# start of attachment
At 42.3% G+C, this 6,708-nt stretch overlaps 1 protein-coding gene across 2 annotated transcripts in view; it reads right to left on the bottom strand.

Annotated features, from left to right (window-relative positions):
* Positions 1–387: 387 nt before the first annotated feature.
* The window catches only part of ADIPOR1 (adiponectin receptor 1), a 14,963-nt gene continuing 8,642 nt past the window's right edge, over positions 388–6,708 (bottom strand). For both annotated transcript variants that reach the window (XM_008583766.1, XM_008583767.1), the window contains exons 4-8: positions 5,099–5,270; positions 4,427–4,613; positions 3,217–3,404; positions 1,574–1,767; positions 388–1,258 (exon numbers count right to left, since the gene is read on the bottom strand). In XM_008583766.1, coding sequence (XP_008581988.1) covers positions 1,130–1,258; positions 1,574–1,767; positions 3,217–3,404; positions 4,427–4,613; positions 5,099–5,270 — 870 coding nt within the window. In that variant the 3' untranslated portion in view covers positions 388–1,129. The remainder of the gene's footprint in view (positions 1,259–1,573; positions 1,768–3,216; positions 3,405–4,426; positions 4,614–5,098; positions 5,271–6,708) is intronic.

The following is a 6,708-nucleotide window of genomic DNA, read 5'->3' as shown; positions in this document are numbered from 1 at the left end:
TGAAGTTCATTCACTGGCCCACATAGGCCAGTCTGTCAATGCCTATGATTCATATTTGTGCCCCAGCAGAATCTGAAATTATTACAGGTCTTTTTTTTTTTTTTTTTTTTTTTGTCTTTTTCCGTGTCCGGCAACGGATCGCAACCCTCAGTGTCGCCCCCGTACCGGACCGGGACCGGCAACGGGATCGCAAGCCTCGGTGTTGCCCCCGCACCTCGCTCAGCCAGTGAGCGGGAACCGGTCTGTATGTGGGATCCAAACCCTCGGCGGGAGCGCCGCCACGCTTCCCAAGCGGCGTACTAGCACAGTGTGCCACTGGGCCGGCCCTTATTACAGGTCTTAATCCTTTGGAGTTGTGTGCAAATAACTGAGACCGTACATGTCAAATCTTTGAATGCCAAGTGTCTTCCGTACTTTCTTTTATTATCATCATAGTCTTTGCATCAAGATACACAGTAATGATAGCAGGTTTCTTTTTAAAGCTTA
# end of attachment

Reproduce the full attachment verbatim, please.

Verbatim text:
At 42.3% G+C, this 6,708-nt stretch overlaps 1 protein-coding gene across 2 annotated transcripts in view; it reads right to left on the bottom strand.

Annotated features, from left to right (window-relative positions):
* Positions 1–387: 387 nt before the first annotated feature.
* The window catches only part of ADIPOR1 (adiponectin receptor 1), a 14,963-nt gene continuing 8,642 nt past the window's right edge, over positions 388–6,708 (bottom strand). For both annotated transcript variants that reach the window (XM_008583766.1, XM_008583767.1), the window contains exons 4-8: positions 5,099–5,270; positions 4,427–4,613; positions 3,217–3,404; positions 1,574–1,767; positions 388–1,258 (exon numbers count right to left, since the gene is read on the bottom strand). In XM_008583766.1, coding sequence (XP_008581988.1) covers positions 1,130–1,258; positions 1,574–1,767; positions 3,217–3,404; positions 4,427–4,613; positions 5,099–5,270 — 870 coding nt within the window. In that variant the 3' untranslated portion in view covers positions 388–1,129. The remainder of the gene's footprint in view (positions 1,259–1,573; positions 1,768–3,216; positions 3,405–4,426; positions 4,614–5,098; positions 5,271–6,708) is intronic.

The following is a 6,708-nucleotide window of genomic DNA, read 5'->3' as shown; positions in this document are numbered from 1 at the left end:
TGAAGTTCATTCACTGGCCCACATAGGCCAGTCTGTCAATGCCTATGATTCATATTTGTGCCCCAGCAGAATCTGAAATTATTACAGGTCTTTTTTTTTTTTTTTTTTTTTTTGTCTTTTTCCGTGTCCGGCAACGGATCGCAACCCTCAGTGTCGCCCCCGTACCGGACCGGGACCGGCAACGGGATCGCAAGCCTCGGTGTTGCCCCCGCACCTCGCTCAGCCAGTGAGCGGGAACCGGTCTGTATGTGGGATCCAAACCCTCGGCGGGAGCGCCGCCACGCTTCCCAAGCGGCGTACTAGCACAGTGTGCCACTGGGCCGGCCCTTATTACAGGTCTTAATCCTTTGGAGTTGTGTGCAAATAACTGAGACCGTACATGTCAAATCTTTGAATGCCAAGTGTCTTCCGTACTTTCTTTTATTATCATCATAGTCTTTGCATCAAGATACACAGTAATGATAGCAGGTTTCTTTTTAAAGCTTA